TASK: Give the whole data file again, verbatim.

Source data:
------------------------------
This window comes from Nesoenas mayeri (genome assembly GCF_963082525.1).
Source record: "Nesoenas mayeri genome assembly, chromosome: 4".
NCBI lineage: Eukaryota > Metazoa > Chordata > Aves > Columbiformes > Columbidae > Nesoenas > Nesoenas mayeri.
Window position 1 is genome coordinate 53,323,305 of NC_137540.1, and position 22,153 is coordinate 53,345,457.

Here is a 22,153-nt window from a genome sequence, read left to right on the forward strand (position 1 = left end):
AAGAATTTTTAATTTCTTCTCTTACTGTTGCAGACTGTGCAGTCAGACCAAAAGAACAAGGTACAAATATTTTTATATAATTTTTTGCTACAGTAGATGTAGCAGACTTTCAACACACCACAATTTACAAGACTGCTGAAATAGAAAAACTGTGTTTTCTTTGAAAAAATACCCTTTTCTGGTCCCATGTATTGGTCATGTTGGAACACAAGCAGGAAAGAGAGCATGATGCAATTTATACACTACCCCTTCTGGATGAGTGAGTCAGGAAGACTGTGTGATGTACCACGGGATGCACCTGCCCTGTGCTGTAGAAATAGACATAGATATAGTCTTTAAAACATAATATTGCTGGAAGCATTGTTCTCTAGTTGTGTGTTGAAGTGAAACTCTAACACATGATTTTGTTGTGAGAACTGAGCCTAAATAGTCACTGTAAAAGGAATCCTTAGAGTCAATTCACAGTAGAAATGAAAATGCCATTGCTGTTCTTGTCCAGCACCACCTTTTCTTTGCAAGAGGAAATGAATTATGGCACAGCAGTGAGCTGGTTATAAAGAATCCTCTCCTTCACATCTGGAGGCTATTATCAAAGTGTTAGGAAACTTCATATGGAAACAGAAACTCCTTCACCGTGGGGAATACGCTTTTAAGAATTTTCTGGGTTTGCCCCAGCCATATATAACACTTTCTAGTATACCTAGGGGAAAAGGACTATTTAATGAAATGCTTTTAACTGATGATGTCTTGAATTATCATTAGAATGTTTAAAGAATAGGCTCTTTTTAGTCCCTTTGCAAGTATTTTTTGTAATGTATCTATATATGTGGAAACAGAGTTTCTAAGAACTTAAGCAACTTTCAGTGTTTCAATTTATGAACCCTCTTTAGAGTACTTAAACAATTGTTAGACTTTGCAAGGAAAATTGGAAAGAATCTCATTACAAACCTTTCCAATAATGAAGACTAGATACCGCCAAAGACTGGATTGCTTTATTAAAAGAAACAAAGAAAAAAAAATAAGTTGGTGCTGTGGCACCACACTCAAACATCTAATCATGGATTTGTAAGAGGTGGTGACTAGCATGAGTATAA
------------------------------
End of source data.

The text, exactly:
This window comes from Nesoenas mayeri (genome assembly GCF_963082525.1).
Source record: "Nesoenas mayeri genome assembly, chromosome: 4".
NCBI lineage: Eukaryota > Metazoa > Chordata > Aves > Columbiformes > Columbidae > Nesoenas > Nesoenas mayeri.
Window position 1 is genome coordinate 53,323,305 of NC_137540.1, and position 22,153 is coordinate 53,345,457.

Here is a 22,153-nt window from a genome sequence, read left to right on the forward strand (position 1 = left end):
AAGAATTTTTAATTTCTTCTCTTACTGTTGCAGACTGTGCAGTCAGACCAAAAGAACAAGGTACAAATATTTTTATATAATTTTTTGCTACAGTAGATGTAGCAGACTTTCAACACACCACAATTTACAAGACTGCTGAAATAGAAAAACTGTGTTTTCTTTGAAAAAATACCCTTTTCTGGTCCCATGTATTGGTCATGTTGGAACACAAGCAGGAAAGAGAGCATGATGCAATTTATACACTACCCCTTCTGGATGAGTGAGTCAGGAAGACTGTGTGATGTACCACGGGATGCACCTGCCCTGTGCTGTAGAAATAGACATAGATATAGTCTTTAAAACATAATATTGCTGGAAGCATTGTTCTCTAGTTGTGTGTTGAAGTGAAACTCTAACACATGATTTTGTTGTGAGAACTGAGCCTAAATAGTCACTGTAAAAGGAATCCTTAGAGTCAATTCACAGTAGAAATGAAAATGCCATTGCTGTTCTTGTCCAGCACCACCTTTTCTTTGCAAGAGGAAATGAATTATGGCACAGCAGTGAGCTGGTTATAAAGAATCCTCTCCTTCACATCTGGAGGCTATTATCAAAGTGTTAGGAAACTTCATATGGAAACAGAAACTCCTTCACCGTGGGGAATACGCTTTTAAGAATTTTCTGGGTTTGCCCCAGCCATATATAACACTTTCTAGTATACCTAGGGGAAAAGGACTATTTAATGAAATGCTTTTAACTGATGATGTCTTGAATTATCATTAGAATGTTTAAAGAATAGGCTCTTTTTAGTCCCTTTGCAAGTATTTTTTGTAATGTATCTATATATGTGGAAACAGAGTTTCTAAGAACTTAAGCAACTTTCAGTGTTTCAATTTATGAACCCTCTTTAGAGTACTTAAACAATTGTTAGACTTTGCAAGGAAAATTGGAAAGAATCTCATTACAAACCTTTCCAATAATGAAGACTAGATACCGCCAAAGACTGGATTGCTTTATTAAAAGAAACAAAGAAAAAAAAATAAGTTGGTGCTGTGGCACCACACTCAAACATCTAATCATGGATTTGTAAGAGGTGGTGACTAGCATGAGTATAA